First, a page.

I can’t say that I was enthusiastic about living in Schmargendorf when Annette first mentioned that her online searching had turned up an apartment there. It’s not that I knew anything about the area, but the name made me think of Schmaltz, the solidified chicken fat that is enjoyed spread thickly on slices of brown bread. My interest in the area was further tempered when I saw on a map how far it is from the more centrally-located, hipper locales like Kreuzberg, Mitte and Prenzlauer Berg. But the location looked like it would work well for Rani’s school, and it is close to the Grunewald park. The apartment itself is wonderful, and — the clincher, in Rani’s opinion — the kitchen cabinets are bright red.
Outside the center of the city, Berlin feels to me like a tapestry of towns. As the city expanded over time, it absorbed what had been outlying villages with their own town centers and neighborhoods. I read that “Schmargendorf” was first recorded as the name of our area in 1354. Through the 19th century, Schmargendorf was a small farming village on the outskirts of Berlin. By the turn of that century, the village had its own local administration, and in 1920 it officially became incorporated as part of greater Berlin.
This area’s historic town hall or “Rathaus” is adjacent to Mamta’s school, one block over from our apartment. It was built in the year 1900, in a style that is described as “Brick Gothic, with elements of Art Deco.” The building survived WWII largely intact, although the explosion of a bomb nearby blew out the original stained-glass windows.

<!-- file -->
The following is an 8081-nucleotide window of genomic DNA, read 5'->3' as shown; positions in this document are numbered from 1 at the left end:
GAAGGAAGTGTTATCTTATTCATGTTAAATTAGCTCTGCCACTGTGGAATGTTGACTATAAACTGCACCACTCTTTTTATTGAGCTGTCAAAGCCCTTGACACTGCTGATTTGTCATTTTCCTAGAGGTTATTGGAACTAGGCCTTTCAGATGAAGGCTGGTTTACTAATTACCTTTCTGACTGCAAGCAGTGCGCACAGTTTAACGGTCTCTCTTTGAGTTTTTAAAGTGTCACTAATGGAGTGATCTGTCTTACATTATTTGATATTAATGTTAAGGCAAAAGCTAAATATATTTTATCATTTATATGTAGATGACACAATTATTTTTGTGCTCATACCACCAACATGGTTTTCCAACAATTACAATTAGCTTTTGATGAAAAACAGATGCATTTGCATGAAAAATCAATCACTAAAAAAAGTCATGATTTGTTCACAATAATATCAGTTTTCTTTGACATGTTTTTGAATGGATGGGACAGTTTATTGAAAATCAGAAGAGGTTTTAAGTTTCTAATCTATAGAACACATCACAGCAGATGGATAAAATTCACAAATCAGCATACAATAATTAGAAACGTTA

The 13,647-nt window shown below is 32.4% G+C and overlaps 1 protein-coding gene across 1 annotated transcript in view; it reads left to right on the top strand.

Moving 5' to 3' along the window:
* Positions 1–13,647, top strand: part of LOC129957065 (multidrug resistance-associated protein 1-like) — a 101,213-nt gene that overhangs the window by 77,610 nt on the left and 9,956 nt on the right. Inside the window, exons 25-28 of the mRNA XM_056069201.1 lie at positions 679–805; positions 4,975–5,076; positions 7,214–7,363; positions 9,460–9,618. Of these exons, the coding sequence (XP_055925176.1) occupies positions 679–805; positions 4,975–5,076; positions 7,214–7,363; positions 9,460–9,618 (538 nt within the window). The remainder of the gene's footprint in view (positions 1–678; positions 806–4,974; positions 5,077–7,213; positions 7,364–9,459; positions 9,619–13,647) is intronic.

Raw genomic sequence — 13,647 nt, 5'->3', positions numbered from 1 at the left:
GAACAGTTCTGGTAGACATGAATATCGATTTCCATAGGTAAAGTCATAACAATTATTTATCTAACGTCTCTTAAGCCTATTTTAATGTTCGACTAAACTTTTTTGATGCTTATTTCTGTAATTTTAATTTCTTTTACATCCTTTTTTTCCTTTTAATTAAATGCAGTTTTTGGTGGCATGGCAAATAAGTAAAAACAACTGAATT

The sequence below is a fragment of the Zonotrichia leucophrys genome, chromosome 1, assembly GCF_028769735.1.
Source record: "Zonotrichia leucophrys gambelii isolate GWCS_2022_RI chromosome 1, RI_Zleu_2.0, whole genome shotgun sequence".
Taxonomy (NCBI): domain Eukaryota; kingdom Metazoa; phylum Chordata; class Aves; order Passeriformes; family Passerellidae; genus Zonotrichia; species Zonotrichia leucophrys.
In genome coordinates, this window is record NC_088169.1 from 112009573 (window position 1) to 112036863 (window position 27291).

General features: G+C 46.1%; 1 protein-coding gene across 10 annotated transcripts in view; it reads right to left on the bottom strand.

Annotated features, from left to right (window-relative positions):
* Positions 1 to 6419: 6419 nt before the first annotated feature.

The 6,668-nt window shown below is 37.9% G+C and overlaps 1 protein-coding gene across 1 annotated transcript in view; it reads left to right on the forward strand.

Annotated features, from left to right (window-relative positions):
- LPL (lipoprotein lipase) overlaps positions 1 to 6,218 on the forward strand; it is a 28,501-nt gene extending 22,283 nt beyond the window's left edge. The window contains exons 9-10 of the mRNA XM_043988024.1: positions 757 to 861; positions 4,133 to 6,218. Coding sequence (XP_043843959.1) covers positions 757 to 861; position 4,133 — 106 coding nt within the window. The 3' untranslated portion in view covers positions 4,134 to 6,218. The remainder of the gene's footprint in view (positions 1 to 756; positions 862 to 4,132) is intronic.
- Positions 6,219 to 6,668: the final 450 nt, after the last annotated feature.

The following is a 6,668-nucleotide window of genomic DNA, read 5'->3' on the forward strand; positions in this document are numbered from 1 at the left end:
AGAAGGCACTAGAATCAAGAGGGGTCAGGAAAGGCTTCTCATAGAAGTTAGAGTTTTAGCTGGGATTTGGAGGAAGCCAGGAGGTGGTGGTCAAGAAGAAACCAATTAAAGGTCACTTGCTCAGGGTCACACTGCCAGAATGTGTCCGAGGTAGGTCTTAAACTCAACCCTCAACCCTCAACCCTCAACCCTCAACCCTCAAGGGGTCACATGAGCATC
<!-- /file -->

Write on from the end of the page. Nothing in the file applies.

The Rathaus includes a restaurant in the cellar called — what else? — the Ratskeller. In this case, Rat refers to a council or advisory board — like our hometown of Walpole’s governing selectboard — rather than to a rodent.
Our immediate neighborhood takes its name “Roseneck,” or Rose Corner, from the rose gardens that abut the main intersection:
Rani catches the bus from Roseneck to her school each morning. I usually accompany her to the bus stop, and then visit this bakery to pick up fresh rolls.
The woman behind the counter is tolerant of my dumb questions:
“Why is this type of roll called ‘World Champion’?”
“No idea. Maybe because they’re super delicious?”
Here is the street on which we live:
The neighborhood has good restaurants and cafes. On warmer days, Mamta and I sometimes visit this cafe after school. She does homework, and I work on my German.
Our neighborhood certainly feels staid compared to some others in Berlin. There are no stores selling music cds and vinyl, but we do have three hearing aid vendors within a block of our building. You won’t find any tattoo parlors, but there are plenty of shops selling cosmetics and perfumes. Body piercing, no. Plastic surgery, yes — this “Klinik fuer Schoenheits Operationen” is right around the corner:
Annette has suggested that there are a few things I might consider getting fixed at the Klinik.
I found this plaque on a building across the street from the Klinik.
Knowing that Rainer Maria Rilke lived across the street from what is now the plastic surgery Klinik helped to blunt its impact on me.
If the apartment in which we are living was just for Annette and me, we might have opted for another part of the city. But this neighborhood is working out well for our daughters and their respective schools. And the fact is, despite any pretensions we might have to the contrary, Annette and I are no longer Bohemian students, nor were we ever urban hipsters. We are happy to be living in a comfortable apartment next to the city’s largest park, with a kitchen that has red cabinets.